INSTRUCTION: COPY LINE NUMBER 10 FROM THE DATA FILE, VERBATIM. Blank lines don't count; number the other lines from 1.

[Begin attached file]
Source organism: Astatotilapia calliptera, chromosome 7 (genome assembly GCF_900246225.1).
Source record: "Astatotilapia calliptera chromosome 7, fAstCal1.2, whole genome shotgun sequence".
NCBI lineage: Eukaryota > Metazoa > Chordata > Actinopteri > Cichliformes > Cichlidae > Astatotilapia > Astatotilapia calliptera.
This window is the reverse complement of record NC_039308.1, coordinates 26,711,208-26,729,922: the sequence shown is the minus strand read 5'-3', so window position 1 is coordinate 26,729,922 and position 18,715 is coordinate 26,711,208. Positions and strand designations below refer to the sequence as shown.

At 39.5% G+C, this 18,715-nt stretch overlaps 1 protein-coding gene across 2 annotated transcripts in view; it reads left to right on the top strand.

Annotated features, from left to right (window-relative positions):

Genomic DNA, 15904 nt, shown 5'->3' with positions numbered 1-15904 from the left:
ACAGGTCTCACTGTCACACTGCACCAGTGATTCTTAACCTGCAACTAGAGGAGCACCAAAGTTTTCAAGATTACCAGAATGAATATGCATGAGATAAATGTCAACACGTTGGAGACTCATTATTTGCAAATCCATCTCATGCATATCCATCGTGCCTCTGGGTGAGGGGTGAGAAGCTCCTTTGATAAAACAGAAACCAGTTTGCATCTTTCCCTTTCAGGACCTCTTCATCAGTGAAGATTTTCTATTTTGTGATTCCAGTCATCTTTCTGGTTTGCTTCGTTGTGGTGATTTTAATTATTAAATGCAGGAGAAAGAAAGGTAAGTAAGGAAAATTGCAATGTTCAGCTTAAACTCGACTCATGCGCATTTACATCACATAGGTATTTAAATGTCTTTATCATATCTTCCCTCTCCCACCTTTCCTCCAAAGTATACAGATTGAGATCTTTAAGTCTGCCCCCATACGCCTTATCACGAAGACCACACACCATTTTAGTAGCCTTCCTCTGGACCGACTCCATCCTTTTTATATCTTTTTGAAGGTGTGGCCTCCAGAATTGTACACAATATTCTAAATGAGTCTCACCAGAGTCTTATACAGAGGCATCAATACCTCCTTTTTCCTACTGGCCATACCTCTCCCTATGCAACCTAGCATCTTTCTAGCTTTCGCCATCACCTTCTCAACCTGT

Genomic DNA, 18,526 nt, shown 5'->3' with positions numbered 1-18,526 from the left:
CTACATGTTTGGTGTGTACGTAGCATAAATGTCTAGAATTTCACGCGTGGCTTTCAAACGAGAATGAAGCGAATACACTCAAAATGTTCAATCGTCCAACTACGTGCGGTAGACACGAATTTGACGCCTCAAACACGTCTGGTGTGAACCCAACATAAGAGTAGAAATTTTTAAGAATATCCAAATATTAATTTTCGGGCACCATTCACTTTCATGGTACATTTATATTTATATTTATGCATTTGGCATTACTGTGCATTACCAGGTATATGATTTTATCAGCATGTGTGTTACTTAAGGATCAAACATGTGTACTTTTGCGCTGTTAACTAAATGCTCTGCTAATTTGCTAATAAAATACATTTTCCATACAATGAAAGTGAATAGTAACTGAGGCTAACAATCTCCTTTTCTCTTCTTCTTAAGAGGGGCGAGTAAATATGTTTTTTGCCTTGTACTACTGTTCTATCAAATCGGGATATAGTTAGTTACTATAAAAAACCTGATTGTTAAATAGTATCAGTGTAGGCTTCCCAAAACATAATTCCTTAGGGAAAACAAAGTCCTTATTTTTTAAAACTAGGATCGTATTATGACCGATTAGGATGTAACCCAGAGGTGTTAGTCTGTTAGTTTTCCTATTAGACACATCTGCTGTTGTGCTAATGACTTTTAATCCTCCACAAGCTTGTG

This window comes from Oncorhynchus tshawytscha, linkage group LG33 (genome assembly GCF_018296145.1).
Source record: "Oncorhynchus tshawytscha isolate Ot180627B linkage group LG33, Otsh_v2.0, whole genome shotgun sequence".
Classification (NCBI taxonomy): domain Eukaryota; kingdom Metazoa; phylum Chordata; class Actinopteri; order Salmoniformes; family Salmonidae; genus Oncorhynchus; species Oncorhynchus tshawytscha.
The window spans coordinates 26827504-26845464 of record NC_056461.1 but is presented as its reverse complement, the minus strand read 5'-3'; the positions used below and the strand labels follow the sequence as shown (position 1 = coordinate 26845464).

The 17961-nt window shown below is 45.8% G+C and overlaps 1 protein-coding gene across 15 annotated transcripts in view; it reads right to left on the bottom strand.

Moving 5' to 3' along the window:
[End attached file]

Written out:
CTACATGTTTGGTGTGTACGTAGCATAAATGTCTAGAATTTCACGCGTGGCTTTCAAACGAGAATGAAGCGAATACACTCAAAATGTTCAATCGTCCAACTACGTGCGGTAGACACGAATTTGACGCCTCAAACACGTCTGGTGTGAACCCAACATAAGAGTAGAAATTTTTAAGAATATCCAAATATTAATTTTCGGGCACCATTCACTTTCATGGTACATTTATATTTATATTTATGCATTTGGCATTACTGTGCATTACCAGGTATATGATTTTATCAGCATGTGTGTTACTTAAGGATCAAACATGTGTACTTTTGCGCTGTTAACTAAATGCTCTGCTAATTTGCTAATAAAATACATTTTCCATACAATGAAAGTGAATAGTAACTGAGGCTAACAATCTCCTTTTCTCTTCTTCTTAAGAGGGGCGAGTAAATATGTTTTTTGCCTTGTACTACTGTTCTATCAAATCGGGATATAGTTAGTTACTATAAAAAACCTGATTGTTAAATAGTATCAGTGTAGGCTTCCCAAAACATAATTCCTTAGGGAAAACAAAGTCCTTATTTTTTAAAACTAGGATCGTATTATGACCGATTAGGATGTAACCCAGAGGTGTTAGTCTGTTAGTTTTCCTATTAGACACATCTGCTGTTGTGCTAATGACTTTTAATCCTCCACAAGCTTGTG